My HDRI Portfolio

To Use or Not to Use HDRI ?

HDRI is designed to help you take better-looking photos, especially in certain situations. Here's where you should try using HDRI:

Landscapes: Big landscape photos usually have a lot of contrast between the sky and land, which is difficult for your camera to deal with in just one photo. With HDRI, you can capture the sky's detail without making the land look too dark, and vice versa.

Portraits in Sunlight: We all know that lighting is one of the most important aspects of a good photo, but too much lighting on someone's face ( like harsh sunlight ) can cause dark shadows, bright glare, and other unflattering characteristics. HDRI can even that all out and make your subject look better.

Low-Light and Back lit Scenes: If your photo is looking a little too dark, which often happens if your scene has too much backlight. HDRI can brighten up the foreground without washing out the well-lit portions of your photo.

Sometimes HDRI actually makes your pictures look worse. Here are some situations in which HDRI is better off being ignored:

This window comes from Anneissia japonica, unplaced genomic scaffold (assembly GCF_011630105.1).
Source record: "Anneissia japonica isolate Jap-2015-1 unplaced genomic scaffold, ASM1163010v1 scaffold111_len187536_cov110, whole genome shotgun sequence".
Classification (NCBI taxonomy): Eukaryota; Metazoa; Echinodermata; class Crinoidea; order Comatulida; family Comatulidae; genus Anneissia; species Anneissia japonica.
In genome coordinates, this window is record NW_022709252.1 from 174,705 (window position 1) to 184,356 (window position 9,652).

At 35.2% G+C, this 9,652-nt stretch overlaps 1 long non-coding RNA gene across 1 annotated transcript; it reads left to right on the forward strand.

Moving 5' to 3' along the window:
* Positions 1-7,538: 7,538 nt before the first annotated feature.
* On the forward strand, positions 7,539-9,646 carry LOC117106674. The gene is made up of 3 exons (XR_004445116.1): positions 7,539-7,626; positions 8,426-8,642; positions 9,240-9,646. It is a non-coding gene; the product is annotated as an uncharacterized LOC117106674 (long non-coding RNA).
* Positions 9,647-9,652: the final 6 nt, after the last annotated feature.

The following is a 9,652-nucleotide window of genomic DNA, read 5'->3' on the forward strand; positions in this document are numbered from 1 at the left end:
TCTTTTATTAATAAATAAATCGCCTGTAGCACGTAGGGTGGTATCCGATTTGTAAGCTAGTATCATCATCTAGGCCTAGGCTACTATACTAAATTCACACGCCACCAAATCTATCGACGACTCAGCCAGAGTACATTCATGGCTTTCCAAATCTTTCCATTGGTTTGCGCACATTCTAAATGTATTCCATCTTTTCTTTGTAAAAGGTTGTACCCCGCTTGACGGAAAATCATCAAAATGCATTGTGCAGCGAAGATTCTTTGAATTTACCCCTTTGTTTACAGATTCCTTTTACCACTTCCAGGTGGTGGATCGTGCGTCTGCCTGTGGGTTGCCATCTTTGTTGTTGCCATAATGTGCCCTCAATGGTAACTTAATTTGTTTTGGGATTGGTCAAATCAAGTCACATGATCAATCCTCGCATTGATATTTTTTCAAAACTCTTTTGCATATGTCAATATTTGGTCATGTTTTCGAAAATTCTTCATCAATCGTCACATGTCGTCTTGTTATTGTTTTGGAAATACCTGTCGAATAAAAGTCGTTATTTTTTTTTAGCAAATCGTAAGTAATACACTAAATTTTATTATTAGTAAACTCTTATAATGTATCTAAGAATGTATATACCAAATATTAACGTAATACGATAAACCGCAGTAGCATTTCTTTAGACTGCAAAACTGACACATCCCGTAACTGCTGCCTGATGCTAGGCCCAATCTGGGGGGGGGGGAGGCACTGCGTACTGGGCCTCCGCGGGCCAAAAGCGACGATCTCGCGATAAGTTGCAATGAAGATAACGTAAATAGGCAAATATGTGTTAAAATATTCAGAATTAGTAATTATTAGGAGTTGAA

Photos with Movement: If any of your subjects are moving, HDRI increases the chance of a blurry photo. Remember, HDRI takes three pictures, so if your subject moves between the first and second shot, your final picture won't look very good.

High-Contrast Scenes: Some photos look better with stark contrast between the dark and light parts of the photo, like if you have a dark shadow or silhouette you want to highlight. HDRI will make this less intense, resulting in a less interesting photo.

Vivid Colors: If your scene is too dark or too light, HDRI can bring some of the color back. However, if you're dealing with colors that are already very vivid, HDRI can wash them out.

Setting up for HDRI.

Below you will see a very good video by Kim Seng on setting up a Canon camera for HDRI.

Photomatix Pro 5.0 Tutorial

by EverydayHDR.

I use PhotomatixPro 5.0 which is not a free program and find it fairly easy to use.